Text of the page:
Until last week, most observers expected the Federal Reserve to begin the tapering process in mid 2014 or later. But last week’s Employment Situation Report may have given the inflation hawks the ammunition they need to pull the trigger much sooner than they had hinted.

The Bureau of Labor Statistics announced that the economy had created 203,000 jobs last month… enough to push the unemployment rate down from 7.3 percent to 7.0 percent.


 What is the likely effect of a taper?

  1.  Well, it would represent a gradual decrease in the rate of increase of the money supply. This is a very different thing than an outright cut in the money supply, which is what will happen when the Fed becomes a net seller of bonds. The word “tapering” means the Fed plans simply to buy fewer bonds going forward than it did before. However, the net result of a fed tapering will still be expansionary to the money supply for some time.
  2.  Less support for the housing industry. The fact that the Fed is a ready buyer of $85 billion in mortgages per month is a godsend for Fannie and Freddie. The hope is that Fannie and Freddie, etc. al., won’t need that crutch anymore.
  3. Upward pressure on interest rates, as borrowers compete to borrow fewer available dollars for lending… especially in the mortgage space, but since money is fungible, these effects quickly spread throughout the economy.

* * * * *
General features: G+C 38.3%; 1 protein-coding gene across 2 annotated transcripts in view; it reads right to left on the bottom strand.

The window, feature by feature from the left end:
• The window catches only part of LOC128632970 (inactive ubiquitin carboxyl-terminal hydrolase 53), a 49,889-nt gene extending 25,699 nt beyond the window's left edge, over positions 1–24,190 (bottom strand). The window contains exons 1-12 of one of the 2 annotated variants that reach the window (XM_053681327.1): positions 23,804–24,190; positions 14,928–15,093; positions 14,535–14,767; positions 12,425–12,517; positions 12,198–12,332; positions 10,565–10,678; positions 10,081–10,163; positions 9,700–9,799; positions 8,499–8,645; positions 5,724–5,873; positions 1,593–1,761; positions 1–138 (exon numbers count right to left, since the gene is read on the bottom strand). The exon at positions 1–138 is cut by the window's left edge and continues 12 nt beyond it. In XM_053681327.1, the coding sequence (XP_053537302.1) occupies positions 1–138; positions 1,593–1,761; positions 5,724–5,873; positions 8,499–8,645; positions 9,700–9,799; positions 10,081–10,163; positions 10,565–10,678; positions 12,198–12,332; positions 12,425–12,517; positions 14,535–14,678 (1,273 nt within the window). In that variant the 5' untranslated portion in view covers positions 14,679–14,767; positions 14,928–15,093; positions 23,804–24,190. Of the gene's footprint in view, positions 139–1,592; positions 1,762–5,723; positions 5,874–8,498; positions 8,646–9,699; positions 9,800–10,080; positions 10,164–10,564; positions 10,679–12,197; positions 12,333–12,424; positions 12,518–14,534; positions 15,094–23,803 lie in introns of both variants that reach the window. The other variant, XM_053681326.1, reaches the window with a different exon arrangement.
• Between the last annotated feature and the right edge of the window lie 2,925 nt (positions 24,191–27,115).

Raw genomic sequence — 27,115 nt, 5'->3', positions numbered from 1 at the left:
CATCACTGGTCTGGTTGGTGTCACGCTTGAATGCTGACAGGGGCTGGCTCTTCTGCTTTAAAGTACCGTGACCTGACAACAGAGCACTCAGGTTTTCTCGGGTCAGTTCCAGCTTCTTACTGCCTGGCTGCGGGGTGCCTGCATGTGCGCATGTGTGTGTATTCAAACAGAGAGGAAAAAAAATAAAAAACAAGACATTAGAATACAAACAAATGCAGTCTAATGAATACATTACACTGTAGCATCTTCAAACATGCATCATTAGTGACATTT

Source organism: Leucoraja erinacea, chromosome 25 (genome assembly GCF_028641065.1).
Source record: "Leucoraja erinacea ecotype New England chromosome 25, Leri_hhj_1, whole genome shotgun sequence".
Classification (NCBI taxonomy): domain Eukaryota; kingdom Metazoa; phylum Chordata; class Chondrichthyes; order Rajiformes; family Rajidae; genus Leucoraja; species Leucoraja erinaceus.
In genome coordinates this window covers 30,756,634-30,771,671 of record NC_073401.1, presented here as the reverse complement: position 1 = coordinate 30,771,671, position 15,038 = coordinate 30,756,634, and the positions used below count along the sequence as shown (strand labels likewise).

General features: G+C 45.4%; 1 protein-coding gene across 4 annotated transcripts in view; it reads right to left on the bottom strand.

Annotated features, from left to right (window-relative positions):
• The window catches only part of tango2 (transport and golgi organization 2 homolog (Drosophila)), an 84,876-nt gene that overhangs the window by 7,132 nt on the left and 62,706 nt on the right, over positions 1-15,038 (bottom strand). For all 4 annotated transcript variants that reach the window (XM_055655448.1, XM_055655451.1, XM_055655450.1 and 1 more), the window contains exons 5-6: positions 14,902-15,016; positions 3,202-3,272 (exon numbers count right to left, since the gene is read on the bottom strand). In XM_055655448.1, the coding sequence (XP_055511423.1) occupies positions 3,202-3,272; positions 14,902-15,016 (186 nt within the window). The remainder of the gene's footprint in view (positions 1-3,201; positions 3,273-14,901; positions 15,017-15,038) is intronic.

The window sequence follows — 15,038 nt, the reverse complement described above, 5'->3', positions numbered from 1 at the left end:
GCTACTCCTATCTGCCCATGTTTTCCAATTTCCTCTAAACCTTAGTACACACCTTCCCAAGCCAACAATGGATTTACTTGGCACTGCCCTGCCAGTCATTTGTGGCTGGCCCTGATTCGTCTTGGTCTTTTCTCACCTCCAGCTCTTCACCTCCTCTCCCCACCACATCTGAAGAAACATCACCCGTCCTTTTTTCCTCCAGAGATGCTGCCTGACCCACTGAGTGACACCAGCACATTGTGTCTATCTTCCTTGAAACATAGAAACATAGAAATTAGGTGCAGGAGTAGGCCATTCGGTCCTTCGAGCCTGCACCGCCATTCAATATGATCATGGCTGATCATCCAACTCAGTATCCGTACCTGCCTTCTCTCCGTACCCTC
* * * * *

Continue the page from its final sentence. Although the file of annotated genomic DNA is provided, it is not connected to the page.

4. Support for the dollar against other currencies, as a signal to taper      early could be viewed by the markets as a sign that inflation hawks have the upper hand against doves pursuing growth at the cost of inflation.

The market effects of a taper are much more difficult to predict. If the Fed does actually begin a tapering policy, will that convince the bond markets that the Fed is, in fact, vigilant against inflation? The incoming presumptive Fed Chair, Nancy Yellen, has a reputation for being dovish on inflation. That is, the expectation seems to be that she is willing to accept inflation in exchange for continued economic expansion and lower unemployment.

That works out great for labor and exporters, who benefit from a weak dollar that makes American exports more affordable. It’s not so great for people who hold dollars, or any financial asset denominated in dollars. The short version: That’s bad news for lenders.

In the short term, dollar holders seem to like the news that the Fed will begin to taper. It will be a welcome sign for those long on the dollar that the era of cheap money is coming to an end. Long-term lenders won’t have to bid up long-term interest rates to compensate for inflation, which will at least put some downward pressure on mortgage rates, but a reduced money supply eventually translates to higher interest rates on shorter-term debt, because borrowers must compete more intensely for every dollar of available credit.

With a taper increasingly likely, dollar bulls have been bidding it up. Nevertheless, the inflation doves have their own case to make, too: The Labor Force Participation Rate was at a 34 year low as recently as November. Behold the graph posted above. Note that any increase in it in December would have to be adjusted for seasonality (and returning furloughed federal employees!).

Furthermore, the dismal performance of Treasury Inflation-Protected Securities (TIPS) over the last few weeks has been signaling that bondholders actually fear a possible deflationary cycle. If we begin winding down QE3 now, that could serve to push the economy from a stagnant price inflation environment into a deflationary spiral. If business believe prices will decline, they will put off making investments.

Will the Fed jump the gun and begin tapering this month, well ahead of the expected March commencement date? We’ll know this week: The next Federal Open Market Committee Meeting occurs on December 17th and 18th.